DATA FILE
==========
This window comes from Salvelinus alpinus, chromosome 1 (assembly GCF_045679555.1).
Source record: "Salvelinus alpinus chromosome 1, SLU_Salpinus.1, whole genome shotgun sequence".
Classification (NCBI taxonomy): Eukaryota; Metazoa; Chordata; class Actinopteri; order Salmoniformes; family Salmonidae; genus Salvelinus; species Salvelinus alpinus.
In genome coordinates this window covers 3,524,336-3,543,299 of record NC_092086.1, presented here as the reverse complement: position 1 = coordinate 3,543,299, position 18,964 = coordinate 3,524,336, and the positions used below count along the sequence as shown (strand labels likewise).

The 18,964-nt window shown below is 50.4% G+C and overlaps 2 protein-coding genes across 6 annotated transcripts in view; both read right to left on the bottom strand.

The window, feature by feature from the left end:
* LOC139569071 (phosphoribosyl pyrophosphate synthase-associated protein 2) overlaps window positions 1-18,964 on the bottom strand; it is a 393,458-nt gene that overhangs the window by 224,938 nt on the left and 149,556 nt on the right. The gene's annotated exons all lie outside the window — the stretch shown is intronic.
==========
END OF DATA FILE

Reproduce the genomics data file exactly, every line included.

This window comes from Salvelinus alpinus, chromosome 1 (assembly GCF_045679555.1).
Source record: "Salvelinus alpinus chromosome 1, SLU_Salpinus.1, whole genome shotgun sequence".
Classification (NCBI taxonomy): Eukaryota; Metazoa; Chordata; class Actinopteri; order Salmoniformes; family Salmonidae; genus Salvelinus; species Salvelinus alpinus.
In genome coordinates this window covers 3,524,336-3,543,299 of record NC_092086.1, presented here as the reverse complement: position 1 = coordinate 3,543,299, position 18,964 = coordinate 3,524,336, and the positions used below count along the sequence as shown (strand labels likewise).

The 18,964-nt window shown below is 50.4% G+C and overlaps 2 protein-coding genes across 6 annotated transcripts in view; both read right to left on the bottom strand.

The window, feature by feature from the left end:
* LOC139569071 (phosphoribosyl pyrophosphate synthase-associated protein 2) overlaps window positions 1-18,964 on the bottom strand; it is a 393,458-nt gene that overhangs the window by 224,938 nt on the left and 149,556 nt on the right. The gene's annotated exons all lie outside the window — the stretch shown is intronic.